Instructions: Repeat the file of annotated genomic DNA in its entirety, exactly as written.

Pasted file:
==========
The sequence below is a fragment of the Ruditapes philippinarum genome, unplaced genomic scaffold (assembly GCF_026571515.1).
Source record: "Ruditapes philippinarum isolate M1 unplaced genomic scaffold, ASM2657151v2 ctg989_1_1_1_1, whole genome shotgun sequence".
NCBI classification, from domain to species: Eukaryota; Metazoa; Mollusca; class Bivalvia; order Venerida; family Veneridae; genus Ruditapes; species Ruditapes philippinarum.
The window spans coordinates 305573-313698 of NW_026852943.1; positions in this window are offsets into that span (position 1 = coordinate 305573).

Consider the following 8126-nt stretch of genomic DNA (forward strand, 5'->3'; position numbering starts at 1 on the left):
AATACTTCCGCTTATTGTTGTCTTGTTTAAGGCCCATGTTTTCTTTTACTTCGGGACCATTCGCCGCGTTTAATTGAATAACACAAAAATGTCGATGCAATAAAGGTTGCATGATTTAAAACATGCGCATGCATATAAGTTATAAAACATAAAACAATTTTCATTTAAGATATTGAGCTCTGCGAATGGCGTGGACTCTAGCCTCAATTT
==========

The sequence below is a fragment of the Ruditapes philippinarum genome, unplaced genomic scaffold (assembly GCF_026571515.1).
Source record: "Ruditapes philippinarum isolate M1 unplaced genomic scaffold, ASM2657151v2 ctg989_1_1_1_1, whole genome shotgun sequence".
NCBI classification, from domain to species: Eukaryota; Metazoa; Mollusca; class Bivalvia; order Venerida; family Veneridae; genus Ruditapes; species Ruditapes philippinarum.
The window spans coordinates 305573-313698 of NW_026852943.1; positions in this window are offsets into that span (position 1 = coordinate 305573).

Consider the following 8126-nt stretch of genomic DNA (forward strand, 5'->3'; position numbering starts at 1 on the left):
AATACTTCCGCTTATTGTTGTCTTGTTTAAGGCCCATGTTTTCTTTTACTTCGGGACCATTCGCCGCGTTTAATTGAATAACACAAAAATGTCGATGCAATAAAGGTTGCATGATTTAAAACATGCGCATGCATATAAGTTATAAAACATAAAACAATTTTCATTTAAGATATTGAGCTCTGCGAATGGCGTGGACTCTAGCCTCAATTT